It was fun to drop to Grenoble for a day and meet old friends. I also hope to be there in September on other occasion.

Comprehensive Semiconductor Science and Technology

Do you believe in megabooks? Neither do I, but they exist and get published, bold attempts to encyclopediate a big chunk of knowledge in time of Wikipedia… When I was a kid, I loved to read encyclopediae but just because I came to read things that I was not indeded to read neither ever heard about. Great fascination: yet for this one has to buy a 4 thousand pages 6 volume set recently published by Elsevier. Everything you never heard of semiconductor science and technology. Here’s the link.

This sounds as an advertisment, and it is. Several years ago I wrote a contibution for this book. It took time and energy I could use elsewhere. I recognize that to find this contribution among others is not easy, and me and editors will be very likely only persons knowing about it. Nevertheless I feel kind of proud: perhaps because of that childish fascination with megabooks.

Second Lecture Advanced Statistical Mechanics

though I still have a flu, I did not feel too bad in the morning. The first lecture at 8:45 is always a challenge for me but I think I could woke and came fresh and energetic. Well. Let me put it frankly: I expected more students. I started with four, and it came to eight or perhaps nine in 15 minutes. Still it’s rather dissapointing, though I understand the feeling is not rational: the statistics of student numbers has very little to do with statistical mechanics, and I ought to adhere the latter.

The advantage of smaller audience is the motivation for less formal lecture style. I spared some time to derivation of entropy of the ideal gas in the framework of thermodynamics. Sankore 3.1 was not and ideal medium but I managed to draw a bunch of symbols: though most of them came a way to sharp and over-lined resembling pseudo-Gothic fonts of Nazi newspapers. I did not hasten and did not want to catch up with the material: there is still a delay of approxiamtely a half of the lecture.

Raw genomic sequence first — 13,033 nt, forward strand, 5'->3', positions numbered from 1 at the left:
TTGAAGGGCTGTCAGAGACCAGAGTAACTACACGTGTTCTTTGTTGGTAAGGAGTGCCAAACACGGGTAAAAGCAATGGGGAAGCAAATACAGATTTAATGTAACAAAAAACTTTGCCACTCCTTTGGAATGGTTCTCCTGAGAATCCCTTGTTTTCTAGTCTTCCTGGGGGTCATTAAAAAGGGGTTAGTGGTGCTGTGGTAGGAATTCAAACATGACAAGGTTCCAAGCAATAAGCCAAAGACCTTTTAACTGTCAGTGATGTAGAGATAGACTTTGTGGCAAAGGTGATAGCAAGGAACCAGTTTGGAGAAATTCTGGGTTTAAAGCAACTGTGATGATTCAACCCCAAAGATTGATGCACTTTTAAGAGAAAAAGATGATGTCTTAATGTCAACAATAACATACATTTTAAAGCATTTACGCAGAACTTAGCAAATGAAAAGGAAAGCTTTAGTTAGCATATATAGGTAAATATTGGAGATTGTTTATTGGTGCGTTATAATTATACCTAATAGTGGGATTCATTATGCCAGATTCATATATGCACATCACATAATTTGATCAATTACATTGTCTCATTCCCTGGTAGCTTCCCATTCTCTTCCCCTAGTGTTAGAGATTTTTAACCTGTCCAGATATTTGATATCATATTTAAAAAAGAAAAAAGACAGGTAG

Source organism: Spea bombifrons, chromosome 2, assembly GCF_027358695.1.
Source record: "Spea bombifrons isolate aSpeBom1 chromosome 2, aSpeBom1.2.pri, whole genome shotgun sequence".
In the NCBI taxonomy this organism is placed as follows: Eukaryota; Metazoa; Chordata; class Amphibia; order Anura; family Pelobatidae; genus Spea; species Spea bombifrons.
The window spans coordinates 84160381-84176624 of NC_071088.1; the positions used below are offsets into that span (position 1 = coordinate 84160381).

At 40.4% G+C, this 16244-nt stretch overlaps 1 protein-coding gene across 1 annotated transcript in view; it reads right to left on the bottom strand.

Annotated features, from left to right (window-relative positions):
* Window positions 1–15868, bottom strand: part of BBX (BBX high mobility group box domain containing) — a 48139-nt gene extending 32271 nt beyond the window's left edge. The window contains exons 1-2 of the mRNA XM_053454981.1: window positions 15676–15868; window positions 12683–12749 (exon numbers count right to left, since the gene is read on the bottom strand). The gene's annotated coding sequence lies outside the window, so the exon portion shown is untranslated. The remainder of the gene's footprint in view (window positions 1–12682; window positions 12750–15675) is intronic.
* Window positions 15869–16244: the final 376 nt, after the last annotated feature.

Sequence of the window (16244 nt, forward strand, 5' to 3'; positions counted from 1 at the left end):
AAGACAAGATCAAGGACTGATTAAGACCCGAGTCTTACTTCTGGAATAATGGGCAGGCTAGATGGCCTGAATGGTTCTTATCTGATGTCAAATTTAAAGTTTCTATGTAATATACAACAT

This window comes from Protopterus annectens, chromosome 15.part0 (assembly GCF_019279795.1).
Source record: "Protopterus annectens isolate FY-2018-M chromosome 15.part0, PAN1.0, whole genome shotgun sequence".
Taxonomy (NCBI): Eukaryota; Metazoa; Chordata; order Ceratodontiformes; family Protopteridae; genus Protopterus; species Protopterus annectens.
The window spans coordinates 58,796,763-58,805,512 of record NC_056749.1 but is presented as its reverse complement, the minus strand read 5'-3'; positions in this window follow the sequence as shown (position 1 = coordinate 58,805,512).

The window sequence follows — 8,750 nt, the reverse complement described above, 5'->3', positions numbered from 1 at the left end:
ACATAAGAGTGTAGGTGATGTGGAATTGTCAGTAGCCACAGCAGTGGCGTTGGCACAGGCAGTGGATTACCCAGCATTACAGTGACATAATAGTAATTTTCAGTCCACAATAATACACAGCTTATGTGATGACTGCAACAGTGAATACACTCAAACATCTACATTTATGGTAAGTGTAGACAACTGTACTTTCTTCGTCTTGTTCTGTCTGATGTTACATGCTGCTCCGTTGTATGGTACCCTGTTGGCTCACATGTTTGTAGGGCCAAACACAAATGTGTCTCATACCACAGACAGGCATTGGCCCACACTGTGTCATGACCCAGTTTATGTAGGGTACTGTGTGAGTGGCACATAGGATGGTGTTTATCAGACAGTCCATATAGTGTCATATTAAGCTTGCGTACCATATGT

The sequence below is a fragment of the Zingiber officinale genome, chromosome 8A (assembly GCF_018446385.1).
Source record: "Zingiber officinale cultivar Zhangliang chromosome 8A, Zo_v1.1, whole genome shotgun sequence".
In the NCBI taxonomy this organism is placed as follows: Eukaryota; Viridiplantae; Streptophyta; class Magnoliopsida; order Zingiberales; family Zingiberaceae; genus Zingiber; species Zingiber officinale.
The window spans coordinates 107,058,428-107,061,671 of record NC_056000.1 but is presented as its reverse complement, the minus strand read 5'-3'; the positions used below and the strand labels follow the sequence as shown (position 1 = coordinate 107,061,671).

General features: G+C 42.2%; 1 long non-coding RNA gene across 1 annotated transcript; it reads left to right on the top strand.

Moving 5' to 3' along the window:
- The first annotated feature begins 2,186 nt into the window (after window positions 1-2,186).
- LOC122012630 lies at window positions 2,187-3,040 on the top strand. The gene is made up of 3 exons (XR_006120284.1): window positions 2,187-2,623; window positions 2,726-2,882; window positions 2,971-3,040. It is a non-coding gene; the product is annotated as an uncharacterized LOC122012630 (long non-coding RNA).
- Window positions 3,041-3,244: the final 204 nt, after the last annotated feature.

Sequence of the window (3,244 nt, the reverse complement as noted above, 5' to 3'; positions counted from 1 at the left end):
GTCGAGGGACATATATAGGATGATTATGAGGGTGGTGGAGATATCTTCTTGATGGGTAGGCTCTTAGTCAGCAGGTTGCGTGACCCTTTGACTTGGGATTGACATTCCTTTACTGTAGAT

Guess the second half where we have discussed the math of probability theory was pretty boring (not for me, though, since I know how usefull will it be soon). Well, I will do everything to make the rest less boring :)

Second Lecture Quantum Transport

has taken place today. I was having a light flu. Surprisingly, it was rather helpful. I was giving the lecture slowly, frequently repeating myself, and was not afraid to (re)state obvious. The material, at least in the first half of the lecture, did give an opportunity for this: it fact, it was a repetition of scattering matrix stuff in a bit general framework of multi-terminal scattering. I think the audience liked the tempo, there was a feedback, questions, even a minor mistake corrected during the break.

After the break it got tougher. The material was more challenging. Yet it was sufficiently fascinating/familiar to keep the attention of the audience. I had to be concise in two places to keep up the time. Yet to summarize it was not a bad lecture, pretty much in equlibrium